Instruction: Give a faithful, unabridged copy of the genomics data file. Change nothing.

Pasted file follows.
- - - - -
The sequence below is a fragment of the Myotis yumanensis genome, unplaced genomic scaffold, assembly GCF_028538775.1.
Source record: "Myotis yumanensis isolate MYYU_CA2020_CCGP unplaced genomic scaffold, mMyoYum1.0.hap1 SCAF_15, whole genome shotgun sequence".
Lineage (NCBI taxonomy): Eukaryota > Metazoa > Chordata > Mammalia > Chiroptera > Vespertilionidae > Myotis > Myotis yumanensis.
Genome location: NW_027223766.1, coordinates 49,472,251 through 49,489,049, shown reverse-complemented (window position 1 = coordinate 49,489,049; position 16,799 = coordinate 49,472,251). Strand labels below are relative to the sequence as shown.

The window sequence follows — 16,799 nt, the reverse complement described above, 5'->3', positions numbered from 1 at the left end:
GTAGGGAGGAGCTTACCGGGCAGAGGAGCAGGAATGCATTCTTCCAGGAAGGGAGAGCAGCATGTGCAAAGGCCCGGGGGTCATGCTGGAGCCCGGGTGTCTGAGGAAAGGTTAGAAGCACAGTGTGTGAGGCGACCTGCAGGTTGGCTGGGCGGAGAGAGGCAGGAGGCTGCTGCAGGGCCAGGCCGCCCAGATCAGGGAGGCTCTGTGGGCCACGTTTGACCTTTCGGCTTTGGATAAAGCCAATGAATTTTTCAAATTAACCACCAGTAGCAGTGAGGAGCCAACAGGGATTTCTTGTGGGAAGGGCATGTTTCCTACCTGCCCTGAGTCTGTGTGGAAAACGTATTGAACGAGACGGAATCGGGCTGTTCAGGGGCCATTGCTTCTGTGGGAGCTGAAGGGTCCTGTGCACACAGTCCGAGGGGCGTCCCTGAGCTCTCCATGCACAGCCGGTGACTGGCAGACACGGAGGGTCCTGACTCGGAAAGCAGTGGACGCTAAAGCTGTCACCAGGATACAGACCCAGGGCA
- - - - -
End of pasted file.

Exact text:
The sequence below is a fragment of the Myotis yumanensis genome, unplaced genomic scaffold, assembly GCF_028538775.1.
Source record: "Myotis yumanensis isolate MYYU_CA2020_CCGP unplaced genomic scaffold, mMyoYum1.0.hap1 SCAF_15, whole genome shotgun sequence".
Lineage (NCBI taxonomy): Eukaryota > Metazoa > Chordata > Mammalia > Chiroptera > Vespertilionidae > Myotis > Myotis yumanensis.
Genome location: NW_027223766.1, coordinates 49,472,251 through 49,489,049, shown reverse-complemented (window position 1 = coordinate 49,489,049; position 16,799 = coordinate 49,472,251). Strand labels below are relative to the sequence as shown.

The window sequence follows — 16,799 nt, the reverse complement described above, 5'->3', positions numbered from 1 at the left end:
GTAGGGAGGAGCTTACCGGGCAGAGGAGCAGGAATGCATTCTTCCAGGAAGGGAGAGCAGCATGTGCAAAGGCCCGGGGGTCATGCTGGAGCCCGGGTGTCTGAGGAAAGGTTAGAAGCACAGTGTGTGAGGCGACCTGCAGGTTGGCTGGGCGGAGAGAGGCAGGAGGCTGCTGCAGGGCCAGGCCGCCCAGATCAGGGAGGCTCTGTGGGCCACGTTTGACCTTTCGGCTTTGGATAAAGCCAATGAATTTTTCAAATTAACCACCAGTAGCAGTGAGGAGCCAACAGGGATTTCTTGTGGGAAGGGCATGTTTCCTACCTGCCCTGAGTCTGTGTGGAAAACGTATTGAACGAGACGGAATCGGGCTGTTCAGGGGCCATTGCTTCTGTGGGAGCTGAAGGGTCCTGTGCACACAGTCCGAGGGGCGTCCCTGAGCTCTCCATGCACAGCCGGTGACTGGCAGACACGGAGGGTCCTGACTCGGAAAGCAGTGGACGCTAAAGCTGTCACCAGGATACAGACCCAGGGCA